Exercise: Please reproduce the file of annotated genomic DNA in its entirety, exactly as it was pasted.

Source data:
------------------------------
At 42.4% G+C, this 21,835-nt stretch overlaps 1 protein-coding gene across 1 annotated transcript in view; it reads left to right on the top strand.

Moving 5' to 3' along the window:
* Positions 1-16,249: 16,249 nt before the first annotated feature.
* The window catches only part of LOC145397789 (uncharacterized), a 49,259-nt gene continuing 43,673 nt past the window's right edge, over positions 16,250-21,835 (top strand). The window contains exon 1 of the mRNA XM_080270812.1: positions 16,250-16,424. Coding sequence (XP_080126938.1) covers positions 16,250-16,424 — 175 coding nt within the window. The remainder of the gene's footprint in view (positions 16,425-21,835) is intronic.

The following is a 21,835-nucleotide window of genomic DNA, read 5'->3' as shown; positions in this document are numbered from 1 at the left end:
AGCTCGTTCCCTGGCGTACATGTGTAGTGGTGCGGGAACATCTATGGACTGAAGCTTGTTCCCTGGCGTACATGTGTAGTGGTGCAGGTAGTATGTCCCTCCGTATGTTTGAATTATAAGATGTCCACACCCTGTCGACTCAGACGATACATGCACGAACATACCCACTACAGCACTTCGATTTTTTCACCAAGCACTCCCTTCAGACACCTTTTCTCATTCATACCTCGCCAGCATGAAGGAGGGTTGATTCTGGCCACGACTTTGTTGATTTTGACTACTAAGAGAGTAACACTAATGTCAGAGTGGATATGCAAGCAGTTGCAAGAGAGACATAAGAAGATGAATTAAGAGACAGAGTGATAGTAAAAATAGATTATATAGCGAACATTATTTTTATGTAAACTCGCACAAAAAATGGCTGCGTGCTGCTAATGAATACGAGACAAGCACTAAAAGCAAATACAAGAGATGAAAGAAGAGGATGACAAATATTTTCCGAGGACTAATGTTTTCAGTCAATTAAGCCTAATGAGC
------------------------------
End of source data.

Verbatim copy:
At 42.4% G+C, this 21,835-nt stretch overlaps 1 protein-coding gene across 1 annotated transcript in view; it reads left to right on the top strand.

Moving 5' to 3' along the window:
* Positions 1-16,249: 16,249 nt before the first annotated feature.
* The window catches only part of LOC145397789 (uncharacterized), a 49,259-nt gene continuing 43,673 nt past the window's right edge, over positions 16,250-21,835 (top strand). The window contains exon 1 of the mRNA XM_080270812.1: positions 16,250-16,424. Coding sequence (XP_080126938.1) covers positions 16,250-16,424 — 175 coding nt within the window. The remainder of the gene's footprint in view (positions 16,425-21,835) is intronic.

The following is a 21,835-nucleotide window of genomic DNA, read 5'->3' as shown; positions in this document are numbered from 1 at the left end:
AGCTCGTTCCCTGGCGTACATGTGTAGTGGTGCGGGAACATCTATGGACTGAAGCTTGTTCCCTGGCGTACATGTGTAGTGGTGCAGGTAGTATGTCCCTCCGTATGTTTGAATTATAAGATGTCCACACCCTGTCGACTCAGACGATACATGCACGAACATACCCACTACAGCACTTCGATTTTTTCACCAAGCACTCCCTTCAGACACCTTTTCTCATTCATACCTCGCCAGCATGAAGGAGGGTTGATTCTGGCCACGACTTTGTTGATTTTGACTACTAAGAGAGTAACACTAATGTCAGAGTGGATATGCAAGCAGTTGCAAGAGAGACATAAGAAGATGAATTAAGAGACAGAGTGATAGTAAAAATAGATTATATAGCGAACATTATTTTTATGTAAACTCGCACAAAAAATGGCTGCGTGCTGCTAATGAATACGAGACAAGCACTAAAAGCAAATACAAGAGATGAAAGAAGAGGATGACAAATATTTTCCGAGGACTAATGTTTTCAGTCAATTAAGCCTAATGAGC